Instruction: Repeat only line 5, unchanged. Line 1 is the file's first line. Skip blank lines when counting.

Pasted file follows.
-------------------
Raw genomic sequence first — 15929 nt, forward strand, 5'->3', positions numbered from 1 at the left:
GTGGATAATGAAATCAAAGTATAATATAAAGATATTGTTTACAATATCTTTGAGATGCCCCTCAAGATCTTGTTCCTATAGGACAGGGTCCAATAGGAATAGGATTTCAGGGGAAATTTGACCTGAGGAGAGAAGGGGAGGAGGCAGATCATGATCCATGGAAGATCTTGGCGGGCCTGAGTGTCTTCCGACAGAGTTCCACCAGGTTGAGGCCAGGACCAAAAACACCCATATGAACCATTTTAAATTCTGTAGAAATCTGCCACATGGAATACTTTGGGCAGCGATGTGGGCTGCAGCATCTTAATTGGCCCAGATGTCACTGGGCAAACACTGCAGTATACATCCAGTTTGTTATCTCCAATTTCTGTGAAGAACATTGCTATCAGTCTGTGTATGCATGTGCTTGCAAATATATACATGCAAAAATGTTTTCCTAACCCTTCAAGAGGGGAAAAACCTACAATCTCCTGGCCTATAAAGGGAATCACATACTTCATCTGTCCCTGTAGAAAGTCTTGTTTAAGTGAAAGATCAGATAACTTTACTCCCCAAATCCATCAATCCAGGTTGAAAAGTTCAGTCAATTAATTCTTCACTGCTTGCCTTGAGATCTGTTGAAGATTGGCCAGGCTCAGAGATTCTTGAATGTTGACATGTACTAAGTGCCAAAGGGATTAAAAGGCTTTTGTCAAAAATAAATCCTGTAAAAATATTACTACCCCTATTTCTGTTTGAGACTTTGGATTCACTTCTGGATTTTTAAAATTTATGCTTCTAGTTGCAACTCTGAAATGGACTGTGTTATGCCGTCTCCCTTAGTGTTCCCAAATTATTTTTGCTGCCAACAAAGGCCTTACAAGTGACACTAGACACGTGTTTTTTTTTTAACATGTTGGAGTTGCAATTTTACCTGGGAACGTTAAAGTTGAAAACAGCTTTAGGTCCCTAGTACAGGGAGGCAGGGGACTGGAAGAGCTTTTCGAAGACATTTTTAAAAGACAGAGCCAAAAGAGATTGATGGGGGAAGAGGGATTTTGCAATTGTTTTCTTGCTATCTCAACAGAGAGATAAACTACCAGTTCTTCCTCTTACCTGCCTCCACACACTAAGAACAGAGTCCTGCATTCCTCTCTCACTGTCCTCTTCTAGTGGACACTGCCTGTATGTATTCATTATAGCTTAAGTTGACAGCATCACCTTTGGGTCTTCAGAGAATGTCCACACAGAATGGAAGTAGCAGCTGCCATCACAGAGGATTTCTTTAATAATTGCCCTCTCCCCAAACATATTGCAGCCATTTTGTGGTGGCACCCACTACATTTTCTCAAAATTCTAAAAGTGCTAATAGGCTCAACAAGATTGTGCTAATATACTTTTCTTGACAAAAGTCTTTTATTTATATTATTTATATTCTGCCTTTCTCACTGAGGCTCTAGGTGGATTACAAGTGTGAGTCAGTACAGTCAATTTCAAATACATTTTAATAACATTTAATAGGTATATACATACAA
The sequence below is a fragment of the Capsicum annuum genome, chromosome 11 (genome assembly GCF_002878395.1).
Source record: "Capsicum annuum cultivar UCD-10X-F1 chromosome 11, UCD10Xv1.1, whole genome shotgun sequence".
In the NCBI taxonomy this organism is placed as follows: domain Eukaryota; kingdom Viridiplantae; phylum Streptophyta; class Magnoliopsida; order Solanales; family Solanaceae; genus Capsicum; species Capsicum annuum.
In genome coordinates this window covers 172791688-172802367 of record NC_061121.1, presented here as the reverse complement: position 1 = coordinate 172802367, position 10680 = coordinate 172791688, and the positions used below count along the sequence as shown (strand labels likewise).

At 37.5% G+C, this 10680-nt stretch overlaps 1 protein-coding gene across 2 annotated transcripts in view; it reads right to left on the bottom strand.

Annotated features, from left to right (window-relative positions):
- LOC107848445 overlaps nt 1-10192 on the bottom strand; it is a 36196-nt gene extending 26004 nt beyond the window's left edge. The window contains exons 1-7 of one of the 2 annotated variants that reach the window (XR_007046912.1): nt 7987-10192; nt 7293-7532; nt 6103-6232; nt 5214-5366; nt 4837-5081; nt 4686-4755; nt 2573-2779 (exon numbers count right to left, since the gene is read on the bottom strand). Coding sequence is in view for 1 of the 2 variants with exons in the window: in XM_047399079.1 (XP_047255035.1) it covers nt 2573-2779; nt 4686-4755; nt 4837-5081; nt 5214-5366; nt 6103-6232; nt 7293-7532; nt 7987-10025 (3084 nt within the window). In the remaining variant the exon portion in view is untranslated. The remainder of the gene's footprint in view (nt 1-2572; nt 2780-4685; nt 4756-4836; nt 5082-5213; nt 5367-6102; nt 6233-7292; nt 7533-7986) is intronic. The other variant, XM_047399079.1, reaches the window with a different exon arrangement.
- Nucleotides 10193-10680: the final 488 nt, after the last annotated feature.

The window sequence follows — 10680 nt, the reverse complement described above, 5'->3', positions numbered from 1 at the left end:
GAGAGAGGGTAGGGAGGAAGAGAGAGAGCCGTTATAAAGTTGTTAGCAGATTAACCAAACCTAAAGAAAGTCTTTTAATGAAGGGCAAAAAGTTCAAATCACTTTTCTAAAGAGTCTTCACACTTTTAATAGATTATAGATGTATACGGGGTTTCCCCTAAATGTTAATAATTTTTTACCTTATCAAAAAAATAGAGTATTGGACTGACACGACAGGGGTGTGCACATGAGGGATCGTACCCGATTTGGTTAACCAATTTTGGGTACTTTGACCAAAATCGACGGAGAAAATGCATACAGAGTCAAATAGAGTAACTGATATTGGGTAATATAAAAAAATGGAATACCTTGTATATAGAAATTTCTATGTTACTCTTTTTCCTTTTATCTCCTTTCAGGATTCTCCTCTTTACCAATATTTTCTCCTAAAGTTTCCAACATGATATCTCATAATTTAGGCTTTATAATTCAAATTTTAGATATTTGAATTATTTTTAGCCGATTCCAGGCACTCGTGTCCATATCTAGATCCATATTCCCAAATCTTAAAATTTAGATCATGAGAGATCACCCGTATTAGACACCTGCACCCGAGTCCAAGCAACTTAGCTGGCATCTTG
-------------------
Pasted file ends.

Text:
In the NCBI taxonomy this organism is placed as follows: domain Eukaryota; kingdom Viridiplantae; phylum Streptophyta; class Magnoliopsida; order Solanales; family Solanaceae; genus Capsicum; species Capsicum annuum.